The procedures and requirements set out by the family law courts in Australia

As with most legal processes, divorce in Australia requires you to follow strict procedures and timelines. Whilst you may separate from your partner at any time, divorce is a lengthier process which will require the court’s involvement.

Fortunately, Australian divorce law is a fairly simplified process when compared to the legalities of other countries. However, there are still procedures which must be adhered to. In this blog, we discuss the timeline affiliated with divorce in Australia and provide tips for the most streamlined and time-efficient divorce experience.

The timeline

Australia has a ‘no-fault’ jurisdiction, meaning that a court does not consider which partner was at fault in the marriage breakdown. The only ground for divorce is the irretrievable breakdown of the relationship, which is demonstrated by 12 months of separation. Even so, you should expect the divorce process to take a minimum of four months from when you file for divorce and when the divorce order is issued by the court.

A divorce order will arrive one month and one day after a successful divorce hearing. For example, if your divorce hearing was on June 1st, your divorce order would issue on July 2nd.

You should not make plans to remarry until after you have received the divorce order from the court. Remarrying prior to receiving this order is an offence in Queensland known as bigamy, punishable by imprisonment, and your new marriage can be declared void.

Before filing for divorce

It’s important to note that you must be separated for 12 months prior to filing for divorce. Australian Family Law recognises ‘separation under the one roof’, in which you and your partner separate but remain living together. In this instance, you will need to prove that you were separated during this time. A Family Law Specialist can assist in this process.

If you separate and come back together for a period of fewer than three months, you must simply prove that you were separated for a total of 12 months. For example, if you separated on 1 January 2020, reconciled on 1 June 2020, but then separated again on August 1st 2020, then you would be eligible to file for divorce on 2 March 2021; a total of 12 months separated. If you separate and come back together for a period longer than three months, the time resets.

The application process

Following the 12-month separation period, you can file for divorce yourself or jointly with your spouse. If you apply yourself, not jointly, then your spouse will need to be served with the divorce court documents. This can take time, particularly if you are unaware of your spouse’s location.

A joint application is easier as neither party have to be served with the court documents. If you and your partner are in agreement regarding the divorce and are still in contact, filing a joint application can assist in streamlining the divorce process as you will not have to wait for your spouse to be served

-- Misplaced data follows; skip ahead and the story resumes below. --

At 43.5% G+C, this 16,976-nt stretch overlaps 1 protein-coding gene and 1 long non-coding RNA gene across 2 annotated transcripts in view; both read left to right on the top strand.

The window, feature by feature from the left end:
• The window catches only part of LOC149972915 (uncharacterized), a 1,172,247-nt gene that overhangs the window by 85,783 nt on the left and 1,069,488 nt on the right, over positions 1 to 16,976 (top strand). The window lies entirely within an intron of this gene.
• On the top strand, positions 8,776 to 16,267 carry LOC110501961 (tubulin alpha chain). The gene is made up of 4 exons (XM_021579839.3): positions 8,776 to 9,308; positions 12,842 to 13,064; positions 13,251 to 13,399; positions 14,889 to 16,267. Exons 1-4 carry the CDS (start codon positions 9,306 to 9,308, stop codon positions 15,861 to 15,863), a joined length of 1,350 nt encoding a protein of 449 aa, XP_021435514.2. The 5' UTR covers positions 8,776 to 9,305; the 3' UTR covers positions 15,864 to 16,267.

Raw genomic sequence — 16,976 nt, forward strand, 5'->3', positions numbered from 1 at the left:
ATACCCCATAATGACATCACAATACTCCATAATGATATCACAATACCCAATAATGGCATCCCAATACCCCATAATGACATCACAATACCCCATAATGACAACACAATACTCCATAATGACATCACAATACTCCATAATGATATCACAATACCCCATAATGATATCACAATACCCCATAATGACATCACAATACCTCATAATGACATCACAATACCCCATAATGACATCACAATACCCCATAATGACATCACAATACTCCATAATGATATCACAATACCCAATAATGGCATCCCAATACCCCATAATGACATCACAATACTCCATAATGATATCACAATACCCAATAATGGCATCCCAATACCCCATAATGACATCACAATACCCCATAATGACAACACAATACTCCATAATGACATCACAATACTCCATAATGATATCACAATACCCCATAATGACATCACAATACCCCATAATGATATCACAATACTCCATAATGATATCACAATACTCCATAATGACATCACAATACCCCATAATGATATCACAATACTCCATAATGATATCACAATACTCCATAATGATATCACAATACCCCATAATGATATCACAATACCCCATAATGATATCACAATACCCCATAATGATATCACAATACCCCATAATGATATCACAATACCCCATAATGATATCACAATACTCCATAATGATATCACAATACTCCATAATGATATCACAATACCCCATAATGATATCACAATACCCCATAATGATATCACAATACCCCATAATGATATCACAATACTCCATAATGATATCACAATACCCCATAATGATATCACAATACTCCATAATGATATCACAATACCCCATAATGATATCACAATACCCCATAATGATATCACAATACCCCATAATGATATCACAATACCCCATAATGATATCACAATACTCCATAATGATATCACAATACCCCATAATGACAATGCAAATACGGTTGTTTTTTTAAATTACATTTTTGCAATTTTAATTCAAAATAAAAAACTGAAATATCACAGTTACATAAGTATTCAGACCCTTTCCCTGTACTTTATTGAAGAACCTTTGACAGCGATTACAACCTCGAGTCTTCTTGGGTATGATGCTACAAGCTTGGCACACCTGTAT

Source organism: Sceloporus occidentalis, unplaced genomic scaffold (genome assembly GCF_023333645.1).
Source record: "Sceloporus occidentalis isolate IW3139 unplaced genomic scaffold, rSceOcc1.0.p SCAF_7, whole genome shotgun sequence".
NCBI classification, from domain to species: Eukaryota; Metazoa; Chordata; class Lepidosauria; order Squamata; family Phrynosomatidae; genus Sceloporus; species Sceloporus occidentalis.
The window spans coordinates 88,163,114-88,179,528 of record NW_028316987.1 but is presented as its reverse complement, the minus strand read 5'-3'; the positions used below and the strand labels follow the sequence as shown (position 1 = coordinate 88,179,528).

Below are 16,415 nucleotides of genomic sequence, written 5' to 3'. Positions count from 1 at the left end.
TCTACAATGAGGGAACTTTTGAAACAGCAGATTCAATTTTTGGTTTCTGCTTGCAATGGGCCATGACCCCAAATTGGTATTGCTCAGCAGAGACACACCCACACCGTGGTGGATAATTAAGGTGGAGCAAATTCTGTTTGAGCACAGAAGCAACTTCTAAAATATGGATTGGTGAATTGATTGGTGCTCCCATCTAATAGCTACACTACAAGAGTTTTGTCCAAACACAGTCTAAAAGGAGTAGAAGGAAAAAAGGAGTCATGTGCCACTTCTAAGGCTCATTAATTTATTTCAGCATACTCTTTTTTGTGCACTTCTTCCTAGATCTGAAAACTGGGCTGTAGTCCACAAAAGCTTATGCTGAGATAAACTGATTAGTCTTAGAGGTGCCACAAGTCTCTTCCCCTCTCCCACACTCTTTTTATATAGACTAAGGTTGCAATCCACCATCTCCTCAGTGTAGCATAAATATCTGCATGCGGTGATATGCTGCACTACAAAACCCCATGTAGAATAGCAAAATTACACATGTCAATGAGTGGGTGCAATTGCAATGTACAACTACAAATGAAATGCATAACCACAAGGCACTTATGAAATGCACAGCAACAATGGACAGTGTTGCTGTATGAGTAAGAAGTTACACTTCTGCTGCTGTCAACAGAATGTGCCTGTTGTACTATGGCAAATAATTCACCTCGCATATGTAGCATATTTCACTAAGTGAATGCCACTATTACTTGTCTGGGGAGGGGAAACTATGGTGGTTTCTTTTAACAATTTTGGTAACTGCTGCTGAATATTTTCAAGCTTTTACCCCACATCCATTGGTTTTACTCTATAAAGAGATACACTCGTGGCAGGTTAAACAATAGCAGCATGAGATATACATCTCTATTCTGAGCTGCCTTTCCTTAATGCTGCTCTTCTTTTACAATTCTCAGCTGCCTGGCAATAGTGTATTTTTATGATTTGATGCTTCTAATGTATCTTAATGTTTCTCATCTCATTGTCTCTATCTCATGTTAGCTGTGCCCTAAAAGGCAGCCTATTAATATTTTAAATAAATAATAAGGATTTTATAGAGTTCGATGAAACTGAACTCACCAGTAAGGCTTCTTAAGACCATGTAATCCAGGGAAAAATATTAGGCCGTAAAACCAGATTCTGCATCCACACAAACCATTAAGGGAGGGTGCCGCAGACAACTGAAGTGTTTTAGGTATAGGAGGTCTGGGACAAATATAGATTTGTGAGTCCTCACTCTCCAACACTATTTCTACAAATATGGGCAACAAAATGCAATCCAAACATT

In setting a date for the court hearing, the court will consider whether it was an individual or joint application and therefore whether they need to allow time for one party to be served with court documents.

Divorce documents can be served via the post, through a legal service or in person. You yourself cannot serve your spouse in person, but any other person over the age of 18 can do so. This may be a friend or family member, if not a professional process server.

Employing a professional process server may reduce the time required to fulfil this step and they will usually complete an Affidavit of Service for filing, however, do consider that there will be fees involved in this process.

Married less than two years?

Keep in mind, if you have been married for less than two years, there are additional steps that precede filing for a divorce order. You will need to obtain a Counselling Certificate, which proves to the court that you have received professional counselling and considered reconciliation, or only one party attended such counselling and the was invited to attend but did not.

Engaging an Accredited Family Law Specialist will ensure that all the necessary procedures are followed correctly and accurately in the lead up to your divorce hearing, lowering the possibilities of the court adjourning the hearing to a later date which can delay the divorce order being made.

Ensure your divorce is as streamlined as possible – enlist the professionals. Shannon Daykin, Daykin Family Law’s Director, is an Accredited Family Law Specialist, with a wealth of experience and expertise in property settlement, parenting agreements and all other aspects of family law.

We give you expert legal advice on the most appropriate and cost-effective course of action for you and your family.  Contact us on (07) 3338 5645 to make an appointment for a fixed fee initial consultation today.

The blog published by Daykin Family Law is intended as general information only and is not legal advice on any subject matter. By viewing the blog posts, the reader understands there is no solicitor-client relationship between the reader and the blog publisher. The blog should not be used as a substitute for legal advice from a legal practitioner, and readers are urged to consult Daykin Family Law on any legal queries concerning a specific situation.